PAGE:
She cannot constrain herself to the artificial behavior of those part of it. After being disgraced from the social circle, Lily could’ve easily used the letters to expose Bertha and reclaim her name. However, even though Bertha has antagonizes her throughout the novel, she cannot compel herself to do such a thing and burns the letters in Seldon’s fireplace. Lily’s righteousness also prevents her from finding a suitable husband-- the only way in which she can rise to the upper class. She refuses to participate in a loveless marriage that only acts as a business relation.
‘100 $Bill’ and ‘Young and Beautiful’ both spoke for Gatsby strongly as they were played in a manner to present him in separate lights and represented both his hopes and his fears. His disregard for riches is easily expressed in the song 100 $ Bill as he pays no attention to the amount he spends in the secret bar or on his extravagant parties, it also shows how he takes business as a pastime not a necessity. However the song Young and Beautiful, brings up how he wants Daisy to love him even when he doesn’t have the riches anymore, which is both a hope and a fear as he is unsure of how far she will allow their ‘affair’ to go. The song also brings up bringing her love to heaven with her, which can be said for Gatsby but does Daisy really want to go with him. He seems to bypasses her wants there as well as in the confessing of who Daisy really loves and we never see him ask her.
Magdalene’s comparison parallels Milkman’s actions to how Macon II simply ruins the live of his tenants carelessly. Finally, Corinthians states that she and her sister will no longer create the artificial roses and allow milkman to benefit from their labor. This shows how her disdain for her brother motivates Magdalene to stand up for herself by cutting off a toxic relationship with her brother. It is also significant that the sisters create fake roses which symbolize the lack of love and false love within the dead household. And now that the production of fake roses has ceased so has the artificial love between her and her brother.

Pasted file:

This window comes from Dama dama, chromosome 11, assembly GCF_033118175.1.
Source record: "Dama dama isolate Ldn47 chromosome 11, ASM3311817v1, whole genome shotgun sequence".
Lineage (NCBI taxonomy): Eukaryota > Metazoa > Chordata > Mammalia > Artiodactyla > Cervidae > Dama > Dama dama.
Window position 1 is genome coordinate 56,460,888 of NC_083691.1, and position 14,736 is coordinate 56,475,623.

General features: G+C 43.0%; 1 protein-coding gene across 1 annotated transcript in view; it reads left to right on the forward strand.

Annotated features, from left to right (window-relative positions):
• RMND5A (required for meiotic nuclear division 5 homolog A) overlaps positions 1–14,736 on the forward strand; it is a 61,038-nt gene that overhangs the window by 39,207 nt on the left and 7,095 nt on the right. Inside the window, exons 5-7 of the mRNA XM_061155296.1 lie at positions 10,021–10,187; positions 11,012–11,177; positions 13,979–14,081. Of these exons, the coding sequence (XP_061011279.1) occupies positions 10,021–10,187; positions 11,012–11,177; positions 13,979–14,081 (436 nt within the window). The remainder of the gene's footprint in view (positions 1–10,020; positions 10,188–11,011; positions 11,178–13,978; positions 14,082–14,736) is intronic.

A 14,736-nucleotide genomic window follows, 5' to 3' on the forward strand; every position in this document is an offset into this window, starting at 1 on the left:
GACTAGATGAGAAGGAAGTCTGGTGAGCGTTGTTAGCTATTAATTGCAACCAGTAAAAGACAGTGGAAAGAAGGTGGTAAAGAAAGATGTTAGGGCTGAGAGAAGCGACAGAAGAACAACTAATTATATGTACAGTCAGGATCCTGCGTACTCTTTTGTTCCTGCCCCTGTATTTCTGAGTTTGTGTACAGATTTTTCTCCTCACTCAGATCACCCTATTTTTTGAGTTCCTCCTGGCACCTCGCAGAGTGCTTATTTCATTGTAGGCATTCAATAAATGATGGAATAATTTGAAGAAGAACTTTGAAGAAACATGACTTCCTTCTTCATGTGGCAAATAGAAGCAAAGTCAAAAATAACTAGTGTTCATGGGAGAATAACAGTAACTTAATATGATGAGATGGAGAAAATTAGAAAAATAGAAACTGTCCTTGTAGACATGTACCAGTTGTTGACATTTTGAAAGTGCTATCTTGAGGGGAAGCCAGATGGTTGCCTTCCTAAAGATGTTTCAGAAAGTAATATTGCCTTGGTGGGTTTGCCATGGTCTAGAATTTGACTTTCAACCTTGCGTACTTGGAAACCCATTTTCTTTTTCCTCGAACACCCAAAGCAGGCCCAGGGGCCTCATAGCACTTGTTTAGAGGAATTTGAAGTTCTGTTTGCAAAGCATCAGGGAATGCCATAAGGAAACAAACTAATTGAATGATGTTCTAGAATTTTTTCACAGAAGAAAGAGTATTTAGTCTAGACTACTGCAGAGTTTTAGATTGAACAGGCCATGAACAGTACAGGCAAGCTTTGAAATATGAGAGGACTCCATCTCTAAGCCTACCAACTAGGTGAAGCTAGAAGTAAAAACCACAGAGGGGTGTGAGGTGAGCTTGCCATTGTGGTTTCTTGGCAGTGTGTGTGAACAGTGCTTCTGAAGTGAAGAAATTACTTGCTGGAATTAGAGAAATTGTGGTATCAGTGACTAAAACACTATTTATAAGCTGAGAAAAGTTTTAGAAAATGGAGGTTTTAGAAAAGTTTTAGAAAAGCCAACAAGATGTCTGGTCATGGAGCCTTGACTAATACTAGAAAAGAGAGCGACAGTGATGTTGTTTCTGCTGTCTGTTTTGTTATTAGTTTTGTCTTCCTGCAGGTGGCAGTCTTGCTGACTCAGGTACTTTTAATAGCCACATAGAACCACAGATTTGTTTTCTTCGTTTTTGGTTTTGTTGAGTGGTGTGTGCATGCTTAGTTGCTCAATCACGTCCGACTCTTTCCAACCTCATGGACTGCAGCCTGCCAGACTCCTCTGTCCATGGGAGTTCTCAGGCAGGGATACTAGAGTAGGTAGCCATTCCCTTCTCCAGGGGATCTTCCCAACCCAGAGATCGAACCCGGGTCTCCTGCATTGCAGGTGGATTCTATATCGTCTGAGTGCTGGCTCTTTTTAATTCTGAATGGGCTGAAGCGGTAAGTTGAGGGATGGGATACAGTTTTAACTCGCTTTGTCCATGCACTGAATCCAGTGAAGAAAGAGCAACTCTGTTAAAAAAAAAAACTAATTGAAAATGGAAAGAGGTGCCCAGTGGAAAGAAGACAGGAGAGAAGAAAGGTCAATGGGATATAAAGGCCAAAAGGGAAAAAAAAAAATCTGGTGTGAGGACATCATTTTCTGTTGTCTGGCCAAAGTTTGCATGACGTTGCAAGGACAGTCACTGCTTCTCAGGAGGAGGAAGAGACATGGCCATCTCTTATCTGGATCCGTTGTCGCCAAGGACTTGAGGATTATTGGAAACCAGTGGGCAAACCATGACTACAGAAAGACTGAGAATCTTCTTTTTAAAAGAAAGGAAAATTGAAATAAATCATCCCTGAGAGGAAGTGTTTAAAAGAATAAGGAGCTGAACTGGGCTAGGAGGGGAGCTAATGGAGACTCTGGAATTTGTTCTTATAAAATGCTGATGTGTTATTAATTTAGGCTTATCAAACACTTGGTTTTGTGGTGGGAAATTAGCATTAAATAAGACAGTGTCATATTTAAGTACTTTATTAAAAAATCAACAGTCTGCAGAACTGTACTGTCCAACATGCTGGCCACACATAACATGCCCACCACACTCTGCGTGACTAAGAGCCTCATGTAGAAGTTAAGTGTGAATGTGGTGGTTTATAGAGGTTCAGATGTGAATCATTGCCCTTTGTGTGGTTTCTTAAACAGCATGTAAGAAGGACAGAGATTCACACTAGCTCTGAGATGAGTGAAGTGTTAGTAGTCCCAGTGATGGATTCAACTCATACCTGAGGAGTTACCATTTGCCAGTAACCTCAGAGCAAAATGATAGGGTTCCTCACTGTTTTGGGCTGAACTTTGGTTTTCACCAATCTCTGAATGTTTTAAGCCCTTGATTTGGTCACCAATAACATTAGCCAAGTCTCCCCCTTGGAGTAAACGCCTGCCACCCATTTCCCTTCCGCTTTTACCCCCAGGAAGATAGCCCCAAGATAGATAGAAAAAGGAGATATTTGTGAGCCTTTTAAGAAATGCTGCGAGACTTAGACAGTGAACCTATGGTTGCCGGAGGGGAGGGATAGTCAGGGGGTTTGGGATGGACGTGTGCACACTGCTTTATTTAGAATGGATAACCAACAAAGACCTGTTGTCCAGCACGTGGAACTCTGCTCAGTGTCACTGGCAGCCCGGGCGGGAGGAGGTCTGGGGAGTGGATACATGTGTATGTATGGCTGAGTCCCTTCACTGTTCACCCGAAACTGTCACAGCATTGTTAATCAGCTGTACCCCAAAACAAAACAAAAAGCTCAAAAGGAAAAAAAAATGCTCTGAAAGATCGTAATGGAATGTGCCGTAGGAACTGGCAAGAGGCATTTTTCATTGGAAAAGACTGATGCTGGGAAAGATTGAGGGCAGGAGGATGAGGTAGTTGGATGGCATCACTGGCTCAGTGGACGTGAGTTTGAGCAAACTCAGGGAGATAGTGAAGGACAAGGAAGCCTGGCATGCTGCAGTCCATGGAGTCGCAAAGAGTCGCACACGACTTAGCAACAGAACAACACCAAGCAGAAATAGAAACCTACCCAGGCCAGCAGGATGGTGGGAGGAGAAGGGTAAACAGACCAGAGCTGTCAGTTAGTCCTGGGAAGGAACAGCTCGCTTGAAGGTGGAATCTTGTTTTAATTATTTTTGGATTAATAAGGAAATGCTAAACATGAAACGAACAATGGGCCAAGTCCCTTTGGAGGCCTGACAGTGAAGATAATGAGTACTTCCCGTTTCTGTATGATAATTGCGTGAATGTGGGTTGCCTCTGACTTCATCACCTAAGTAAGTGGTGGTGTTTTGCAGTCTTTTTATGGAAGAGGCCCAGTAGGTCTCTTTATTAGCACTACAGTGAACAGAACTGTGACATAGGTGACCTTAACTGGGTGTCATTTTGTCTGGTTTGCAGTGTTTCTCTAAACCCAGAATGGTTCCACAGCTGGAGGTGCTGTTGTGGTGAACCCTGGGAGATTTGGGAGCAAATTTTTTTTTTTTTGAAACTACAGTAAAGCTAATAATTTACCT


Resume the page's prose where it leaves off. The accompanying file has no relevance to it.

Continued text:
Their interactions mirror Fitzgerald’s feelings for his beloved wife and the trials and tribulations they dealt with through their complicated relationship. Daisy is fickle, shallow and bored with her life; she hides behind her wealth when her life becomes complicated instead of making life-changing decisions. Daisy and her husband Tom take their inherited wealth for granted they obtain all they desire and treat people with disrespect and maintain an elitist class. Daisy marriage to Tom provides her with security. She has everything she wants such as clothes and holidays and lives a life without worry; she attends the best shows theaters and restaurants.
In this quote, Myrtle speaks snobbishly while imagining that she sounds fancy. In this quote, Myrtles’ yearning to become a part of the upper class can be seen very easily. In order to create a false impression of being wealthy, she becomes a complete braggart. In fact, Myrtle talks about how she shouldn’t have married into a lower class, and that she only married Wilson because she thought he was a gentleman. In reality, Myrtle is not part of the upper class at all and lives in a tiny garage in a dusty, forgotten place known as the valley of ashes.